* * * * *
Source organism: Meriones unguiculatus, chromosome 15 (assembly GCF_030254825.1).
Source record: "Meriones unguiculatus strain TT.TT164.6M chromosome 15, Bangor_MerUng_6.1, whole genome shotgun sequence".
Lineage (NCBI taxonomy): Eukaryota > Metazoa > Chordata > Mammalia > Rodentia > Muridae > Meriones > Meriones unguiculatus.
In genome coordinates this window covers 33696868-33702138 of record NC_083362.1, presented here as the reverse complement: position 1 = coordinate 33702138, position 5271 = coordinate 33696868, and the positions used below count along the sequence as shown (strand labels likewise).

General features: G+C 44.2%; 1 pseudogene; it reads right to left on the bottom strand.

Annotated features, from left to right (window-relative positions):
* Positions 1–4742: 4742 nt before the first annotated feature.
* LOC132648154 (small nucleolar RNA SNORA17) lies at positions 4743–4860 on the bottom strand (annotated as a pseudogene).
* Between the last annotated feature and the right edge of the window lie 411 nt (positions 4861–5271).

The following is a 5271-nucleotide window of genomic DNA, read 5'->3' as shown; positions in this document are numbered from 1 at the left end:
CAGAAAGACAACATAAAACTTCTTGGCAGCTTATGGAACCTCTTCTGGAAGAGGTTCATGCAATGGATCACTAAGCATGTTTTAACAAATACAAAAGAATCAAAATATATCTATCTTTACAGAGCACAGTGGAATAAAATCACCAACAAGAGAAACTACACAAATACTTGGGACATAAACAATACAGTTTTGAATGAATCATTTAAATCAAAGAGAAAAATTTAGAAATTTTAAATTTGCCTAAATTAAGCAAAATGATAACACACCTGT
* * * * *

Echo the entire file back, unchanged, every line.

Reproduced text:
Source organism: Meriones unguiculatus, chromosome 15 (assembly GCF_030254825.1).
Source record: "Meriones unguiculatus strain TT.TT164.6M chromosome 15, Bangor_MerUng_6.1, whole genome shotgun sequence".
Lineage (NCBI taxonomy): Eukaryota > Metazoa > Chordata > Mammalia > Rodentia > Muridae > Meriones > Meriones unguiculatus.
In genome coordinates this window covers 33696868-33702138 of record NC_083362.1, presented here as the reverse complement: position 1 = coordinate 33702138, position 5271 = coordinate 33696868, and the positions used below count along the sequence as shown (strand labels likewise).

General features: G+C 44.2%; 1 pseudogene; it reads right to left on the bottom strand.

Annotated features, from left to right (window-relative positions):
* Positions 1–4742: 4742 nt before the first annotated feature.
* LOC132648154 (small nucleolar RNA SNORA17) lies at positions 4743–4860 on the bottom strand (annotated as a pseudogene).
* Between the last annotated feature and the right edge of the window lie 411 nt (positions 4861–5271).

The following is a 5271-nucleotide window of genomic DNA, read 5'->3' as shown; positions in this document are numbered from 1 at the left end:
CAGAAAGACAACATAAAACTTCTTGGCAGCTTATGGAACCTCTTCTGGAAGAGGTTCATGCAATGGATCACTAAGCATGTTTTAACAAATACAAAAGAATCAAAATATATCTATCTTTACAGAGCACAGTGGAATAAAATCACCAACAAGAGAAACTACACAAATACTTGGGACATAAACAATACAGTTTTGAATGAATCATTTAAATCAAAGAGAAAAATTTAGAAATTTTAAATTTGCCTAAATTAAGCAAAATGATAACACACCTGT